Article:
The students earned the honor of Knights of the Golden Horseshoe for their knowledge of West Virginia history.

“I am proud of each student who earned this elite honor today,” state School Superintendent Dr. Steve Paine said. “The Golden Horseshoe recognizes students’ appreciation and understanding of West Virginia and promotes pride in our state.”

The Golden Horseshoe test has been given each year since 1931 in West Virginia. This year marks the 301st anniversary of the Golden Horseshoe tradition that began in the 1700’s when West Virginia was part of Virginia.

A complete list of 2017 winners can be found by visiting HERE.

Report: More Mountain State Students Pursuing Higher Education

Braxton, Doddridge and Clay counties lead the way in improving college-going rates

The Free Press WV

More West Virginia high school graduates went on to pursue higher education last year, according to a report released by the West Virginia Higher Education Policy Commission (HEPC) and West Virginia Community and Technical College System (CTCS). The college-going rate increased for the second consecutive year, inching up by 0.3 percent — or 266 students — from 2015 to 2016.

“These gains, while subtle, represent a solid step in the right direction,” Dr. Paul Hill, HEPC Chancellor, said. “For several years, the impact of the 2008 recession led to wide variations in college-going rates, not only in West Virginia but across the nation. Now that the economy is beginning to stabilize, we’re more confident that the small strides we’re witnessing represent genuine progress in creating a college-going culture in West Virginia — a process that takes time and occurs student by student, community by community.”

Braxton, Doddridge and Clay counties led the state in achieving the highest rates of improvement in college-going rates from 2015 to 2016. Braxton County High School (Braxton), Magnolia High School (Wetzel) and Chapmanville Regional High School (Logan) showed the greatest gains at the school level. Ohio, Mineral and Monongalia counties had the highest rates overall. A complete list of rates by school and county is available at http://www.wvhepc.edu/resources/reports-and-publications/2016-college-going-rate/.

“West Virginia needs more college graduates to grow its economy and invigorate its workforce,” Dr. Sarah Tucker, CTCS Chancellor, said. “I commend those high schools and school districts that are putting a real focus on helping their students pursue some form of postsecondary education. The future prosperity of our state depends on getting more students into college and ensuring they succeed and graduate.”

The 2016 Higher Education Report Card, released last fall by HEPC and CTCS, also outlined gains in college retention and a record number of degrees awarded by the state’s public colleges and universities.

HEPC and CTCS are charged with developing and implementing a five-year statewide strategic plan for higher education that includes a strong focus on improving access to higher education and promoting college completion and success. As part of this process, the agencies have in recent years launched a number of strategies that are proving to have an impact on higher education attainment.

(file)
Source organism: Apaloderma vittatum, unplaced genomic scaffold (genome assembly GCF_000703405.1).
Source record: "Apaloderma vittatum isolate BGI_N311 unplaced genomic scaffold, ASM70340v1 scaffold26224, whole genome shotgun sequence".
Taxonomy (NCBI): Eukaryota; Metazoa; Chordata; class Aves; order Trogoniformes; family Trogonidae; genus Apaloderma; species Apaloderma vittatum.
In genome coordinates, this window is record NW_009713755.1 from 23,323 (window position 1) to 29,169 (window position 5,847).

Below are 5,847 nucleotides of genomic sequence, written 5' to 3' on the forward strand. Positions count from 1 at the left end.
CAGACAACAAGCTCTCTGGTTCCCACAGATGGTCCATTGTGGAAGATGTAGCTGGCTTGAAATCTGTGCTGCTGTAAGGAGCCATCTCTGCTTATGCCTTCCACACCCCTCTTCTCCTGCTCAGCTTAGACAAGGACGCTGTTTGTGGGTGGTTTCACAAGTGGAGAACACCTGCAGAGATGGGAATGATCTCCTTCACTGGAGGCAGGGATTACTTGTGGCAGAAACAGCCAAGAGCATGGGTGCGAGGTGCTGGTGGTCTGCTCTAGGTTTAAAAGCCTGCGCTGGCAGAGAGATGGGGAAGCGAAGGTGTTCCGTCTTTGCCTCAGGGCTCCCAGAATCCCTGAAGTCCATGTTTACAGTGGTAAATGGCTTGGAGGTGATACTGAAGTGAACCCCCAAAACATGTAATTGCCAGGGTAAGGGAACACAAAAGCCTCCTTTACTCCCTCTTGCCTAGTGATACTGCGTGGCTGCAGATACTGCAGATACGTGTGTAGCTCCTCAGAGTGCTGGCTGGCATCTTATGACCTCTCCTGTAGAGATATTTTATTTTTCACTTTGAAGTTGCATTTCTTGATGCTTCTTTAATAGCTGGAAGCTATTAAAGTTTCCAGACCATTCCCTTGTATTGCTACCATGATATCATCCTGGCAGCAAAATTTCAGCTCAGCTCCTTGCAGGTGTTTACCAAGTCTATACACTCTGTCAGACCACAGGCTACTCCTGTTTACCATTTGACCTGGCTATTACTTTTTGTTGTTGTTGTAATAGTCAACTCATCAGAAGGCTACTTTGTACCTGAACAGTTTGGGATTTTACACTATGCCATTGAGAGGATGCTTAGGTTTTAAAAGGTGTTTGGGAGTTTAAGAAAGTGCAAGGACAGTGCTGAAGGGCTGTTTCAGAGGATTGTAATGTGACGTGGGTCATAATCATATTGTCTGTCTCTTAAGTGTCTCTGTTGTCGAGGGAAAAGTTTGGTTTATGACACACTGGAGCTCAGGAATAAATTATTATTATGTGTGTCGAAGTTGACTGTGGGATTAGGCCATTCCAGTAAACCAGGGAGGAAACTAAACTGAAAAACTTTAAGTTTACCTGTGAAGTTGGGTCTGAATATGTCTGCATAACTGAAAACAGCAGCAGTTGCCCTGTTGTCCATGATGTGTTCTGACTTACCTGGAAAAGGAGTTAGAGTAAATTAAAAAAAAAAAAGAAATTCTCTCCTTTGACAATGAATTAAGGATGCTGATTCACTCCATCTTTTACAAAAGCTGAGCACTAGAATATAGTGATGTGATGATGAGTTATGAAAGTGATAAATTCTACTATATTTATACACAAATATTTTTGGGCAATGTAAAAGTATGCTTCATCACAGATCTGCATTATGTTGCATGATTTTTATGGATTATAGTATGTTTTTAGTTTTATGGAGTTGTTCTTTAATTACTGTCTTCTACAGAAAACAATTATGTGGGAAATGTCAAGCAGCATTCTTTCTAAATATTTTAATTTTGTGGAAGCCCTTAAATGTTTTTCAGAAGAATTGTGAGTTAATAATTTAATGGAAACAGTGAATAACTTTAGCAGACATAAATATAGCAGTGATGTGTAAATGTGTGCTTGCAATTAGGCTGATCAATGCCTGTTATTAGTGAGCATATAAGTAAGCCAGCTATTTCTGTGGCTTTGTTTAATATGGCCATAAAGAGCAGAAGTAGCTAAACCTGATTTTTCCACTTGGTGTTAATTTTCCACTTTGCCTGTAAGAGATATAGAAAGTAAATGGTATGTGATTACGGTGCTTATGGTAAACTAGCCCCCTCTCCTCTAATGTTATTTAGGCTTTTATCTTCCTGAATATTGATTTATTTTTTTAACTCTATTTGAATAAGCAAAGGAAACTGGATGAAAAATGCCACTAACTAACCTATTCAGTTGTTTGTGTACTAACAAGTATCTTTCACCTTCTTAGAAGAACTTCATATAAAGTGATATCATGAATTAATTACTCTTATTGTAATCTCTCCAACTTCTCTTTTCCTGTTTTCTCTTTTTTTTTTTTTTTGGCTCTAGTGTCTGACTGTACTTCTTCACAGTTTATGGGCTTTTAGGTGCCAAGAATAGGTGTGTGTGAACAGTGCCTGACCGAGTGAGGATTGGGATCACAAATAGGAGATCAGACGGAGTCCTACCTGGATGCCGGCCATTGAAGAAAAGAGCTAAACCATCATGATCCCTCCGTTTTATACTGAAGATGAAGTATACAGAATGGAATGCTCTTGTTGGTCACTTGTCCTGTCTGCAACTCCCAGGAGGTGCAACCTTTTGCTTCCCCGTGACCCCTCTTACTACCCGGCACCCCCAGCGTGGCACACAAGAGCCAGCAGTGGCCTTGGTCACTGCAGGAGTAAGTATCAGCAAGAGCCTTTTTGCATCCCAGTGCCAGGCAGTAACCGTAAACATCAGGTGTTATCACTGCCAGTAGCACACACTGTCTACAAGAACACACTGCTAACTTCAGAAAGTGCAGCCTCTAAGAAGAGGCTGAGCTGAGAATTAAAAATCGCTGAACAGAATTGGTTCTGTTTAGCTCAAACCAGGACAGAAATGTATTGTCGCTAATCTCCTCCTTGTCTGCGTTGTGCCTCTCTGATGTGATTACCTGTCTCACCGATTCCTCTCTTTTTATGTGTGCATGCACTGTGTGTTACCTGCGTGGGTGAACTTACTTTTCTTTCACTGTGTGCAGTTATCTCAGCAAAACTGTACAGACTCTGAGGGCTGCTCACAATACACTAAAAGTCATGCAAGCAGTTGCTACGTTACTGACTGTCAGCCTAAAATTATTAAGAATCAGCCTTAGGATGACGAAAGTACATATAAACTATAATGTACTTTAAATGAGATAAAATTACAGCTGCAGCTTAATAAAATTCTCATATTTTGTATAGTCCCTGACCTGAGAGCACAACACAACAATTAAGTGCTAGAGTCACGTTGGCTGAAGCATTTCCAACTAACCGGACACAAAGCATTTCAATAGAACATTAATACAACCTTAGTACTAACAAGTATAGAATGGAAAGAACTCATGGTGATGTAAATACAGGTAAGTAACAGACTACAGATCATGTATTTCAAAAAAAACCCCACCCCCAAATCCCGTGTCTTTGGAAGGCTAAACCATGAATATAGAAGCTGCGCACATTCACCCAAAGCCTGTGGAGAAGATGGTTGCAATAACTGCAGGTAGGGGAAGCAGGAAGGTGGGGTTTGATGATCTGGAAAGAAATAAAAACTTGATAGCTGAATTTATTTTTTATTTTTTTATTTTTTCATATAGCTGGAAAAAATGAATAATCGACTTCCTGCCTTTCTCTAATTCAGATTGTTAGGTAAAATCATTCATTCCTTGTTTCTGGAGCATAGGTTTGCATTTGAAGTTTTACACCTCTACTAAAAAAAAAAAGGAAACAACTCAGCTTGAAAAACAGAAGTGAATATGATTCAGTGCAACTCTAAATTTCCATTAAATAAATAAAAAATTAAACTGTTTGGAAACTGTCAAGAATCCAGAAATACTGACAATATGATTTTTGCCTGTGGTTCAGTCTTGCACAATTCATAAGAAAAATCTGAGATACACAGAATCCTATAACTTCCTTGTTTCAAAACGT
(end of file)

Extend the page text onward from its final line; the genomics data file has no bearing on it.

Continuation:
For example, the federally funded “Gaining Early Awareness and Readiness for Undergraduate Programs (GEAR UP)” initiative provides college mentoring and planning services to middle and high school students in ten of the state’s most economically challenged counties. The statewide College Foundation of West Virginia (CFWV) initiative offers information, including text message counseling, to help students navigate the college application and enrollment processes. And recent policy changes overhauling the delivery of developmental education and encouraging students to enroll in a minimum of 15 credit hours per semester are showing promising results toward raising college graduation rates.

Wesleyan to Hold 2nd Annual North-Central West Virginia Honor Band

The Free Press WV

On February 03, students from area county music programs will gather on the campus of West Virginia Wesleyan College for the second annual North-Central West Virginia Honor Band.  The two-day honor band, which stemmed from the idea of giving every middle and high school student in West Virginia a high-level musical experience opportunity, is facilitated by Logan Lindsey, director of bands at Wesleyan.

Students from Barbour, Upshur, Randolph, Gilmer, Lewis, and Taylor will arrive on campus on Friday to prepare for a Saturday, February 04 concert to be held at 7:30 p.m. in the Culpepper Auditorium of the Virginia Thomas Law Center for the Performing Arts.  The middle school band, comprised of 64 students, will be under the direction of Charles Doherty, director of instrumental music at Damascus High School in Damascus, MD.  The 63-piece high school band will be under the direction of Lindsey.

“The North-Central West Virginia Honor Band has taken a huge step in growth this year, adding three counties to its participating schools and looking for more in the future,” stated Lindsey.  “This is a vital part of musical development for young students as none of the participating counties offer an All-County Honor Band.  As I am sure this event will continue to grow and adapt, the most important part is that is continues to cater to the musical needs of the local students and their directors.”